Many people ask us as acupuncturists: “What is acupuncture for? Will it help me?”
There is not a specific list of conditions acupuncture can “treat”, but it can be used safely by the vast majority of patient groups, including during pregnancy, as there are very few contraindications.
Our Condition Resources Pages provide links to evidence-based factsheets, based on the most commonly requested reasons for attending acupuncture.
A huge number of clinical guidelines now recommend/suggest acupuncture as an approach; most commonly for musculoskeletal, connective tissue, neurological, obstetrics & gynaecology, women’s health, oncology and gastrointestinal issues. (Zhang & al 2022a)
It is good to read around the research into the symptom or condition you’re looking to address, the factsheets, links and references here on our condition pages are a good place to start, enabling you to find and appraise the original research papers.
Acupuncture is well-known for use in pain, and is recommended in many countries’ national health services. The NHS body in charge of which treatments should be used in particular conditions recommends acupuncture for chronic pain: The NICE Scenario Management guidelines (2021) for chronic pain state: “consider a course of acupuncture or dry needling, within a traditional Chinese or Western acupuncture system”. In America, per the US government’s National Institutes of Health: “Clinical practice guidelines issued by the American Pain Society and the American College of Physicians in 2007 recommend acupuncture as one of several nondrug approaches physicians should consider when patients with chronic low-back pain do not respond to self-care (practices that people can do by themselves, such as remaining active, applying heat, and taking pain-relieving medications).”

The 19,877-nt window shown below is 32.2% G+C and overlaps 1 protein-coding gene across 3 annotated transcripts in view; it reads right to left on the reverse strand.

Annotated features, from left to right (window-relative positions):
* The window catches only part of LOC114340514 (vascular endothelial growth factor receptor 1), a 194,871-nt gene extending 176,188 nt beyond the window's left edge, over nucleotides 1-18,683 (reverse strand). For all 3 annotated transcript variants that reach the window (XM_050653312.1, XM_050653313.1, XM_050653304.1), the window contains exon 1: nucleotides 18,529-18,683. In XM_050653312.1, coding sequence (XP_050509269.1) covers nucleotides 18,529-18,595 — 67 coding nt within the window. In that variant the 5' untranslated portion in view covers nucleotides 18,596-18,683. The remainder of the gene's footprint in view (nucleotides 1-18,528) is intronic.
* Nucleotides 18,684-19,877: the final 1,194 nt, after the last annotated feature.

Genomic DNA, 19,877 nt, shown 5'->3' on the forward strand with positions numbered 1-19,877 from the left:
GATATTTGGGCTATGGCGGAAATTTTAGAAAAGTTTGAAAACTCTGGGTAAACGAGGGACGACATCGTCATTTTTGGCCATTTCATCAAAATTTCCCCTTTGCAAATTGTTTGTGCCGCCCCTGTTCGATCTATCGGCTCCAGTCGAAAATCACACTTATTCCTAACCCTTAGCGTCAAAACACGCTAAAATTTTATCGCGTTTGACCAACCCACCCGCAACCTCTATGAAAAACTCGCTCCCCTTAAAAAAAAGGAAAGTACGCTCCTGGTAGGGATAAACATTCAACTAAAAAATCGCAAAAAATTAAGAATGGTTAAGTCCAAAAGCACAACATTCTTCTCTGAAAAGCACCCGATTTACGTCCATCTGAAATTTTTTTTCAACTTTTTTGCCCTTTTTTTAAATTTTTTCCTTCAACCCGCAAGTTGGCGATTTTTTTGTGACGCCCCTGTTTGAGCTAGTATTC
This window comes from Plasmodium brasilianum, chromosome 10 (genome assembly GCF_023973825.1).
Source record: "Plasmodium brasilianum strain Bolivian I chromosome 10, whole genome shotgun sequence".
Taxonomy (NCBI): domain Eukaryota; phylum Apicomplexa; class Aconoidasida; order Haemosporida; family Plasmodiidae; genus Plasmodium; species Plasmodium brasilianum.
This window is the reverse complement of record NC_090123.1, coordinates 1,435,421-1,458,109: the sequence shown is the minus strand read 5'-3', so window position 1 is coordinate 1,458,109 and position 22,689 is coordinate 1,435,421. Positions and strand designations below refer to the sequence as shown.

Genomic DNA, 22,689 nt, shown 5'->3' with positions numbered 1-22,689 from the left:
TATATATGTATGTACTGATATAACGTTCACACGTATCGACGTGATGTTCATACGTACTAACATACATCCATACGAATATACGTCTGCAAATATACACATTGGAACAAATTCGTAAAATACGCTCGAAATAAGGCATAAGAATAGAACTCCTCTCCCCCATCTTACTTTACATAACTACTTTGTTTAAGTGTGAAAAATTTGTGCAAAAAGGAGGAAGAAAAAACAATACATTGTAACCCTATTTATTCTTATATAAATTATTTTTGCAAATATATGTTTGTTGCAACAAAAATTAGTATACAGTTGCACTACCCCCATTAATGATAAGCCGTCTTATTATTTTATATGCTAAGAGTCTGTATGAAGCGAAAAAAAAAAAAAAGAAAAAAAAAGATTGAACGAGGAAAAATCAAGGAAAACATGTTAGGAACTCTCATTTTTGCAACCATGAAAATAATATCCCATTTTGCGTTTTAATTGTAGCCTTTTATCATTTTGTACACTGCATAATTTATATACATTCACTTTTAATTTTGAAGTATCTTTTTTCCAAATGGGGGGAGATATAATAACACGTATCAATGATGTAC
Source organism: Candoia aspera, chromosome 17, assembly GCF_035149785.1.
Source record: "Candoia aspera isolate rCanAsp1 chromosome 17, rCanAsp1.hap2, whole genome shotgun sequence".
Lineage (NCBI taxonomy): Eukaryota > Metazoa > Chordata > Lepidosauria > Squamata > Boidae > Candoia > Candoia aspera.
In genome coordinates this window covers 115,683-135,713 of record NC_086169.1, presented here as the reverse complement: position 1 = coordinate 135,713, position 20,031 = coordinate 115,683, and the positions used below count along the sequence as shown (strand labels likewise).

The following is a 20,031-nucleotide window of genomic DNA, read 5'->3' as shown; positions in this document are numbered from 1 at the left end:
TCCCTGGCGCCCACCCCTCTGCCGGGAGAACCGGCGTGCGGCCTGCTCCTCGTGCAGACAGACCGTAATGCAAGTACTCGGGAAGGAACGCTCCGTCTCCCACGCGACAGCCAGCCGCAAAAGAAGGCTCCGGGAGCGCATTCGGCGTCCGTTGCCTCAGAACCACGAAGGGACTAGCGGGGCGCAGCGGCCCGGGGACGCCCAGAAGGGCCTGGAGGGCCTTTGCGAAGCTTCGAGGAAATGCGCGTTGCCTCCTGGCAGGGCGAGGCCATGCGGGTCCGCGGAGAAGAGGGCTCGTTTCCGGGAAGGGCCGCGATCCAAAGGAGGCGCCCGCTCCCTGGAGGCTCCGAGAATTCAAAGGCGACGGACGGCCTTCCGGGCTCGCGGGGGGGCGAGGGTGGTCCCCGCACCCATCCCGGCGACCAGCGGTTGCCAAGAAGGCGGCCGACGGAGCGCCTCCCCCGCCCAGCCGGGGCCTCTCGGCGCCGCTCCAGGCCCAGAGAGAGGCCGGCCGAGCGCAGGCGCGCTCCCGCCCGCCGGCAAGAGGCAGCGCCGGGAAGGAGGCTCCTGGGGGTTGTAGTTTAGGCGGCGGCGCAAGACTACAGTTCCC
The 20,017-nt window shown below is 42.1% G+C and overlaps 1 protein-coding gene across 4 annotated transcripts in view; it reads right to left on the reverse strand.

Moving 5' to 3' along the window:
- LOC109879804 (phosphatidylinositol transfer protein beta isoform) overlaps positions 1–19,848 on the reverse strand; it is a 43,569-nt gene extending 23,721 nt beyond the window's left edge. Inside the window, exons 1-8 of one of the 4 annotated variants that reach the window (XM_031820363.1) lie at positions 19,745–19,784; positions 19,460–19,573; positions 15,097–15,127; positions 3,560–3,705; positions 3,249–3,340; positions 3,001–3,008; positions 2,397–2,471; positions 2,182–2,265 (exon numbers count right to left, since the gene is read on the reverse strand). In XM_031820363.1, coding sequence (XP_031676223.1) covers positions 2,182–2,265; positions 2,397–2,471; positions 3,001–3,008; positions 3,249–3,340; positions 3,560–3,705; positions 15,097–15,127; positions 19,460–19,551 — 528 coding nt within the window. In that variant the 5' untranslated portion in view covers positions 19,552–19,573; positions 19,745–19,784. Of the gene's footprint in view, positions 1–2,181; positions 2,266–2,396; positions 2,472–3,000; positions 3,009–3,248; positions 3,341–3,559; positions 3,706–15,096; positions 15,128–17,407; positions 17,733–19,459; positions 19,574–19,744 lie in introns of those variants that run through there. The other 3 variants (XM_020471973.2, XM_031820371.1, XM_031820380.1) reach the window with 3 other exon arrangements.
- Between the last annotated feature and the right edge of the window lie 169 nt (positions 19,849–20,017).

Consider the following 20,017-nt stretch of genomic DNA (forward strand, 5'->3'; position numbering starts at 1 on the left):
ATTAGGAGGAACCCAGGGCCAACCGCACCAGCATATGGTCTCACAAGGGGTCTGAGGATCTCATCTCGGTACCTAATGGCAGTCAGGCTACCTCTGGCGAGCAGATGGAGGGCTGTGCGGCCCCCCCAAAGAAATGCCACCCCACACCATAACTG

Popularity with the public, and uptake by insurers
Acupuncture is popular and well established. Per the WHO (2019) global report, acupuncture is widely used across the world, and in the UK, clinicians administer over 4 million acupuncture treatments each year (Zhang et al, 2022b).
Per He et al (2022) in the BMJ “Acupuncture has been incorporated into the health insurance policies of several countries. Studies have indicated that there have been many recommendations for the use of acupuncture in many clinical practice guidelines published worldwide. Both the number of guidelines recommending acupuncture and the number of acupuncture randomised controlled trials (RCTs) are increasing”
Find Out More
Shaftesbury Clinic provides a free 15 minute consultation (in person, videocall or phone call – all need to be pre-booked). This will enable you to weigh up the research, and aid in your decision about acupuncture as a possible complement to medical treatment
The British Acupuncture Council also has a number of resources for you to take a look at, including a 30-minute documentary about acupuncture
Important to know: Chronic health conditions should be addressed under direct medical supervision of your GP or consultant, and acupuncture would be an adjunct complement to usual care – it’s advisable to let your doctor know when you use this approach.
He, Y., Li, J., Li, Y., Jin, R., Wen, Q., Li, N. and Zhang, Y., 2022. Strengthening the quality of clinical trials of acupuncture: a guideline protocol. BMJ open, 12(1), p.e053312. LINK: https://bmjopen.bmj.com/content/12/1/e053312 )
NICE (2021) Chronic pain: Scenario: Management Last revised in April 2021
Zhang, Y.Q., Lu, L., Xu, N., Tang, X., Shi, X., Carrasco-Labra, A., Schünemann, H., Chen, Y., Xia, J., Chen, G. and Liu, J., 2022a. Increasing the usefulness of acupuncture guideline recommendations. bmj, 376. https://bmj.com/content/376/bmj-2022-070533.full
Zhang, Y.Q., Jing, X. and Guyatt, G., 2022b. Improving acupuncture research: progress, guidance, and future directions. BMJ, 376. https://www.bmj.com/content/376/bmj.o487